♪ ♪ Denis.
- Howard, hey.
- You remember Molly.
- Of course.
- Let's sit in here.
- We can have some tea.
- All right.
- You know, we were talking about "Gay Comix" a while back.
- And I remember getting a letter from you about it.
But I don't know if you ever told me sort of what led you to think of it.
- I think-- was it a story you did in "Snarf," maybe, one of the comics, where Headrack came up.
- Yeah, that was "Barefootz" No.
[funky music] ♪ ♪ - It just seemed to me the time was right.
I mean, I was doing-- you've got to remember, I'm doing other anthologies.
"Dope Comics," well, I was a card-carrying marijuana smoker.
That was easier for me.
I was doing "Bizarre Sex" comics.
- I was doing-- - Yeah, "Bizarre Sex Lives."
- "Wimmen's Comix" with Trina and others.
And it just seemed like, for me, what Underground Comix were partly about is for a forum for groups and individuals to speak their mind.
And it was kind of an offshoot of the Free Speech Movement.
And it's, like, it's time.
Comics were so suppressed for so long, my feeling was, let all the voices out.
And once I figured out-- it took me a while-- that you were gay.
And I just thought, well, jeez, you'd be the perfect guy to edit it.
♪ ♪ - That was scary.
You can't take it back.
The cat's out of the bag.
[bell dings] So I wrote to everybody who was in the world of Underground Comix.
I said, "I know that many of you may feel "that it's threatening to your career for you to be open about being gay."
As a gay person, I felt those feelings too.
But I feel like, you know, given the onslaught of anti-gay activity that it was really important that people be out.
And it's not just for political reasons.
People should be able to do art about their lives.
[typewriter tapping] We sent this letter to every cartoonist in Denis Kitchen's Rolodex.
- I know there were more than a handful of rather macho guys who were quite indignant that they'd gotten this form letter.
But I mean, like I said, who knows?
And there were a number of surprises that we never could have guessed, including some people who were bi and... - Mm-hmm.
[funky music] ♪ ♪ - I wanted to establish this is co-gender.
This is not a boys' club.
I said, I want this to be an honest comic book about the human experience of being gay.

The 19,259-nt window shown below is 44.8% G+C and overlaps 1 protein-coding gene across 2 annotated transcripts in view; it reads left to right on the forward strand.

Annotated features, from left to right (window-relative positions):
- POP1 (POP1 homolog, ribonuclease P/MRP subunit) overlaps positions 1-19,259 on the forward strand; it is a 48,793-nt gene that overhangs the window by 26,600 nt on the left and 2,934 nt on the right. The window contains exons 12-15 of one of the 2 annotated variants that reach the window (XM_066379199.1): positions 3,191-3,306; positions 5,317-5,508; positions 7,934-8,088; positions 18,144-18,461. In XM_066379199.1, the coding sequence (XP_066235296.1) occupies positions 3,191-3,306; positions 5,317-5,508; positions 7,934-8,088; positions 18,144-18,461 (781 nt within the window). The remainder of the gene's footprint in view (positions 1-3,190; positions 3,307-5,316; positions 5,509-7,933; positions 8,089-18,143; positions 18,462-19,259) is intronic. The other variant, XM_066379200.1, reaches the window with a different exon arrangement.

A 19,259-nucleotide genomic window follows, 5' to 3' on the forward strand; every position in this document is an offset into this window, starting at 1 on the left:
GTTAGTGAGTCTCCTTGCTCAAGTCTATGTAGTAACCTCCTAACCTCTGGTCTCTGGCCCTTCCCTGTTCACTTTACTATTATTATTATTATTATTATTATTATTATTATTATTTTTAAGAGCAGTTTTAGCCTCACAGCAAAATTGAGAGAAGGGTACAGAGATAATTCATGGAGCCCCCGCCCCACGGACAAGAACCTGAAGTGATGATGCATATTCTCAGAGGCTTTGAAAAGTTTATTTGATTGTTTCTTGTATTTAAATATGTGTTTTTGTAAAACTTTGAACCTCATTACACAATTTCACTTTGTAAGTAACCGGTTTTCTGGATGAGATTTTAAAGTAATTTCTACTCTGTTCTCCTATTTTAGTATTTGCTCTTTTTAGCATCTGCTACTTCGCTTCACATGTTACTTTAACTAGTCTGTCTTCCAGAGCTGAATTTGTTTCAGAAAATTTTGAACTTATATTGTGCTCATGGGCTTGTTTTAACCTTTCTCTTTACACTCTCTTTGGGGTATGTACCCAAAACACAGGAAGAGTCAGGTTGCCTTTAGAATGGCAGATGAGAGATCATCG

I mean, even if you want to do a funny animal story, it needs to grow out of the real-life experiences of gay people in spirit.
I mean, it could be fanciful.
It could-- you could take all sorts of liberties with reality.
But what I didn't want was something that was all about camp or that was specifically just about sex.
I said in my little opening statement, I wanted this to be about people, not penises.
And some of the artists took me so literally that the issue was in danger of being so sex-free that I made-- my contribution to the first issue was the very sexually explicit story.
It was called-- "Billy Goes Out," was the name of the story.
It was about going out for a night of hopefully sex in Greenwich Village in the late '70s before the AIDS epidemic.
Externally, the guy was out looking for sex.
He was cruising.
It was about the inner life of the character.
Every panel had his thought processes above his actual actions.
And he had this thing called the rejection checklist.
[quirky music] ♪ ♪ But also talked about-- had things about his family relationships, all the things that might go through your head.
And the point was, people who entered that sexual world that was so freewheeling during the '70s, they were full-fledged human beings who had lives.
[upbeat funky music] ♪ ♪ - I remember in 1979 I had a friend who was always sick.
And nobody could figure out what it was.
And he would go to the doctor.
And they would give him some sort of diagnosis and give him some kind of medication.
And he never got better.
And then we started hearing about GRID, the Gay Related Immune Deficiency, and then AIDS.
- 800 cases nationwide, 300-plus of those fatal.
And every day, three more cases are identified.